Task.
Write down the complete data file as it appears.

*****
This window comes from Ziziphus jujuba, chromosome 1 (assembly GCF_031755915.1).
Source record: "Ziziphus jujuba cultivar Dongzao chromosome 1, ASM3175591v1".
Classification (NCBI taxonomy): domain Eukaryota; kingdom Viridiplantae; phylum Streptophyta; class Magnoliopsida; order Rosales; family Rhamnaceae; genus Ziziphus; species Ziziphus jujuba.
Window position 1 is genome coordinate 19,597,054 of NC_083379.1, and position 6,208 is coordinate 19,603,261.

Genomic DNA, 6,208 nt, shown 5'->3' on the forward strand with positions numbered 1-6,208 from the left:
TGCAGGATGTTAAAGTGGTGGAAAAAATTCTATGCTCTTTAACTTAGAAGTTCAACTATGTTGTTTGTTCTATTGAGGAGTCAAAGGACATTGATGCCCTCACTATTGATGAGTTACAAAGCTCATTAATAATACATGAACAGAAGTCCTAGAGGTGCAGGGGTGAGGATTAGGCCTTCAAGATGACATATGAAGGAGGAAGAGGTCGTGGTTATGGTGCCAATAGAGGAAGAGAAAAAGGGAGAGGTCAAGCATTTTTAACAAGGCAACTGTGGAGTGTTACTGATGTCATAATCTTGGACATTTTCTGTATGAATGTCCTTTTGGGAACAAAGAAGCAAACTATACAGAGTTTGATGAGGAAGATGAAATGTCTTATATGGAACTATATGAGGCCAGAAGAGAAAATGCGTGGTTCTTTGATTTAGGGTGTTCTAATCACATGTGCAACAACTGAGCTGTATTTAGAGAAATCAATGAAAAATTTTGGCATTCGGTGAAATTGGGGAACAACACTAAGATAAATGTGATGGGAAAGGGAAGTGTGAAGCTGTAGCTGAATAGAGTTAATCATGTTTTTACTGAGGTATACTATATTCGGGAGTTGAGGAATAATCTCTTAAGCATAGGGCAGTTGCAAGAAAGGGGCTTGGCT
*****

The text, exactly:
This window comes from Ziziphus jujuba, chromosome 1 (assembly GCF_031755915.1).
Source record: "Ziziphus jujuba cultivar Dongzao chromosome 1, ASM3175591v1".
Classification (NCBI taxonomy): domain Eukaryota; kingdom Viridiplantae; phylum Streptophyta; class Magnoliopsida; order Rosales; family Rhamnaceae; genus Ziziphus; species Ziziphus jujuba.
Window position 1 is genome coordinate 19,597,054 of NC_083379.1, and position 6,208 is coordinate 19,603,261.

Genomic DNA, 6,208 nt, shown 5'->3' on the forward strand with positions numbered 1-6,208 from the left:
TGCAGGATGTTAAAGTGGTGGAAAAAATTCTATGCTCTTTAACTTAGAAGTTCAACTATGTTGTTTGTTCTATTGAGGAGTCAAAGGACATTGATGCCCTCACTATTGATGAGTTACAAAGCTCATTAATAATACATGAACAGAAGTCCTAGAGGTGCAGGGGTGAGGATTAGGCCTTCAAGATGACATATGAAGGAGGAAGAGGTCGTGGTTATGGTGCCAATAGAGGAAGAGAAAAAGGGAGAGGTCAAGCATTTTTAACAAGGCAACTGTGGAGTGTTACTGATGTCATAATCTTGGACATTTTCTGTATGAATGTCCTTTTGGGAACAAAGAAGCAAACTATACAGAGTTTGATGAGGAAGATGAAATGTCTTATATGGAACTATATGAGGCCAGAAGAGAAAATGCGTGGTTCTTTGATTTAGGGTGTTCTAATCACATGTGCAACAACTGAGCTGTATTTAGAGAAATCAATGAAAAATTTTGGCATTCGGTGAAATTGGGGAACAACACTAAGATAAATGTGATGGGAAAGGGAAGTGTGAAGCTGTAGCTGAATAGAGTTAATCATGTTTTTACTGAGGTATACTATATTCGGGAGTTGAGGAATAATCTCTTAAGCATAGGGCAGTTGCAAGAAAGGGGCTTGGCT